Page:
Sharon Mesmer is a Polish-American poet, fiction writer, essayist and professor of creative writing. Her poetry collections are Annoying Diabetic Bitch, The Virgin Formica, Vertigo Seeks Affinities, Half Angel, Half Lunch and Crossing Second Avenue. Her fiction collections are Ma Vie à Yonago, In Ordinary Time and The Empty Quarter. She teaches in the undergraduate and graduate programs of New York University and The New School. She has lived in Brooklyn, New York since 1988 and is a distant relative of Franz Anton Mesmer, proponent of animal magnetism and Otto Messmer, the American animator best known for creating Felix the Cat.
Peter Seaton was an American poet associated with the first wave of Language poetry in the 1970s. During the opening and middle years of Language poetry many of his long prose poems were published, widely read and influential. Seaton was also a frequent contributor to L=A=N=G=U=A=G=E, one of the influential magazines and theoretical venues for Language poetry, co-edited by Charles Bernstein. In 1978, Bernstein published Seaton's first book of poetry, Agreement, the same year that L=A=N=G=U=A=G=E magazine made its first appearance. Some of Seaton's work from this time has been reprinted in The L=A=N=G=U=A=G=E Book (1984).
Diane Ward is a U.S. poet initially associated with the first wave of Language poetry in the 1970s and has actively published into the 21st century, maintaining a presence in various artistic communities for many decades. Born in Washington, DC where she attended the Corcoran School of Art, Ward currently lives in Santa Monica, California where she taught poetry in public schools to 1st through 5th graders for many years.
Cheryl Pallant is a poet, author, dancer, performance artist, and professor who lives in Richmond, Virginia. She has published several books of innovative poetry, nonfiction, and has been featured in several anthologies. Her background as a writer and dancer has led to frequently merging these disciplines.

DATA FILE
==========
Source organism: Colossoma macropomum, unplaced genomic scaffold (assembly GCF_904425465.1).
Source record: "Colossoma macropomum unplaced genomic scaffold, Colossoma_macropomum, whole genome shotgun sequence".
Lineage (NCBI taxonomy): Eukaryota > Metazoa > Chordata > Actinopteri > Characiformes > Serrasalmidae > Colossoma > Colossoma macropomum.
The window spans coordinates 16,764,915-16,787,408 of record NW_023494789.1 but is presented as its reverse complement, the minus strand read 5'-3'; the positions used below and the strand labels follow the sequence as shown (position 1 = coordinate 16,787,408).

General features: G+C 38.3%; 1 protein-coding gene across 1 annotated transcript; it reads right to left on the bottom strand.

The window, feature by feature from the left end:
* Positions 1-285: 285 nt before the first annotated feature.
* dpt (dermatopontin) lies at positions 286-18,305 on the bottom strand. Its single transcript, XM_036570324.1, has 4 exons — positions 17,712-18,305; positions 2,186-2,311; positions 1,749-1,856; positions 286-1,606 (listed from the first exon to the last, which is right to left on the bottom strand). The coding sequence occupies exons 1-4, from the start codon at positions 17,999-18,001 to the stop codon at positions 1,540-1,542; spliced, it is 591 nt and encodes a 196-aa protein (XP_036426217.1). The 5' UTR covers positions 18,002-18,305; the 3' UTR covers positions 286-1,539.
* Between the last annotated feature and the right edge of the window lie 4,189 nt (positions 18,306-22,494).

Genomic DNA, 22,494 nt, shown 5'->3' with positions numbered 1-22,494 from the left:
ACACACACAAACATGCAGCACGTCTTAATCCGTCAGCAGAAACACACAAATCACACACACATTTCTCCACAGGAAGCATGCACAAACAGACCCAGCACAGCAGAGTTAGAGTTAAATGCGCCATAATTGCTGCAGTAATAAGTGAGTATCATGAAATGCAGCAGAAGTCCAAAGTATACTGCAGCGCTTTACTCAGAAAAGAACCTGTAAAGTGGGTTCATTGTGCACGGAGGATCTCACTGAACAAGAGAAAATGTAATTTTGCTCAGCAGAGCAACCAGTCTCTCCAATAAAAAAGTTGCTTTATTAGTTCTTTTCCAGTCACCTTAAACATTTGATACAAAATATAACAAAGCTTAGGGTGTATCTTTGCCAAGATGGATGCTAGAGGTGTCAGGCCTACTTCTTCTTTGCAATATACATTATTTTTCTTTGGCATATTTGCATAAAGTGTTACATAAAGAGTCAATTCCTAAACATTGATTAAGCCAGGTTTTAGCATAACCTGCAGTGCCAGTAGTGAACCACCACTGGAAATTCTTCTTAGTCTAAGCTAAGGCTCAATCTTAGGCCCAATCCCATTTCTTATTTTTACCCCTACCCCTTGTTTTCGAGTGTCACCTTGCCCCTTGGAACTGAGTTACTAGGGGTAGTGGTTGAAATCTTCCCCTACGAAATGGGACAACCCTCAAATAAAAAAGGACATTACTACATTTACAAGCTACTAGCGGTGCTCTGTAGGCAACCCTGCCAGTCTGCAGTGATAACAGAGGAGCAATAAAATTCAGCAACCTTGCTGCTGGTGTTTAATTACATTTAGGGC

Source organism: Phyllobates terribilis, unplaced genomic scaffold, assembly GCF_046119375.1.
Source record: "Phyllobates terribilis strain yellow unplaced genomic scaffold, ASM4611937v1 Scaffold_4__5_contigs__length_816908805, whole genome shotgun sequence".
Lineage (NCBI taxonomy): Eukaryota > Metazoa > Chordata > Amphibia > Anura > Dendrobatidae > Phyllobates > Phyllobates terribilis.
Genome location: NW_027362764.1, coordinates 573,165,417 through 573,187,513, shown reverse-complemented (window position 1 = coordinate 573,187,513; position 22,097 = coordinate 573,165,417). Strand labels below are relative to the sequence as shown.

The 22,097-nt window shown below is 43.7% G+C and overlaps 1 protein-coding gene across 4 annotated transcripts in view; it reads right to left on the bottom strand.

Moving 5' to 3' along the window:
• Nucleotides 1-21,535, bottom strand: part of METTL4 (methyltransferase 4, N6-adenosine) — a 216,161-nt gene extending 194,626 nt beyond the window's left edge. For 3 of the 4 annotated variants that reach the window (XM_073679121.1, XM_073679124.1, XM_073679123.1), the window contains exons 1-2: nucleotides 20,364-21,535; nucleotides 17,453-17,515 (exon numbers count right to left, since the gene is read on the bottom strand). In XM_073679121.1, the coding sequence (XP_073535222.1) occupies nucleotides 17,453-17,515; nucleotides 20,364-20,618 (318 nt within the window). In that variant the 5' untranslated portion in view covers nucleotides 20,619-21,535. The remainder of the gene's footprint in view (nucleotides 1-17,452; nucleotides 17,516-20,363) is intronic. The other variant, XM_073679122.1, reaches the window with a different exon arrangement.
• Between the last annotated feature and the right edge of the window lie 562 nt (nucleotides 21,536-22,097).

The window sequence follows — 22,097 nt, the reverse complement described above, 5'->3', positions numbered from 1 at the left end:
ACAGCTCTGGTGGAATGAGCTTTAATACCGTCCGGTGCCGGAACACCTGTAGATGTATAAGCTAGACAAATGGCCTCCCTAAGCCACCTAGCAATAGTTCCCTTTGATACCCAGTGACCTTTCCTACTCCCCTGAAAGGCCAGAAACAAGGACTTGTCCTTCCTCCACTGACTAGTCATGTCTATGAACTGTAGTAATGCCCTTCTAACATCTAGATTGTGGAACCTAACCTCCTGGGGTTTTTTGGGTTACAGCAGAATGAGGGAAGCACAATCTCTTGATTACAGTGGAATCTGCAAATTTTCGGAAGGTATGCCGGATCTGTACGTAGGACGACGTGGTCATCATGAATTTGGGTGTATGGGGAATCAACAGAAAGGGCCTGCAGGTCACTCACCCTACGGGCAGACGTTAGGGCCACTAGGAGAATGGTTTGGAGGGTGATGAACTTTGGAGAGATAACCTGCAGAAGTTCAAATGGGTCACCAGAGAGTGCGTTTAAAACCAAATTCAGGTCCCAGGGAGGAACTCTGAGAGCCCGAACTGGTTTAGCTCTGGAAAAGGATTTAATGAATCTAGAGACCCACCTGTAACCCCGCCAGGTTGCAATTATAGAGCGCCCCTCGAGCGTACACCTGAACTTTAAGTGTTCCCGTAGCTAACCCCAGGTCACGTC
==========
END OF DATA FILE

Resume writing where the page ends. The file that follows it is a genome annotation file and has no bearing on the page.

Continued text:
Erica Hunt is a U.S. poet, essayist, teacher, mother, and organizer from New York City. She is often associated with the group of Language poets from her days living in San Francisco in the late 1970s and early 1980s, but her work is also considered central to the avant garde black aesthetic developing after the Civil Rights Movement and Black Arts Movement. Through the 1990s and 2000s, Hunt worked with several non-profits that encourage black philanthropy for black communities and causes. From 1999 to 2010, she was executive director of the 21st Century Foundation located in Harlem. Currently, she is writing and teaching at Wesleyan University.
Born in 1961, Diane Raptosh is an American poet of Sicilian/American descent who became the first poet laureate for Boise, Idaho, in 2013, a position that was eliminated after her tenure. A self-described "noted author, poet and educator," “highly active ambassador for poetry,” and “cutting-edge advocate,” Raptosh grew up in Idaho and attended the College of Idaho in Caldwell, Idaho, earning a BA in literature and modern languages. She received an MFA in poetry from the University of Michigan, returning to teach undergraduates at the College of Idaho in 1990. She is the mother of Keats Conley, whose first book, Guidance from the Gods of Seahorses, was a finalist for the Wandering Aengus award and was published by Green Writers Press in 2021. Both mother and daughter use alliteration, assonance, and puns to craft whimsical poems.
Rachel Levitsky is a feminist avant-garde poet, novelist, essayist, translator, editor, educator, and a founder of Belladonna* Collaborative. She was born in New York City and earned an MFA from Naropa University in Boulder, Colorado. Her first poems were published in Clamour, a magazine edited by Renee Gladman in San Francisco during the late 1990s. Levitsky has since written three books, nine chapbooks, and been translated into five languages.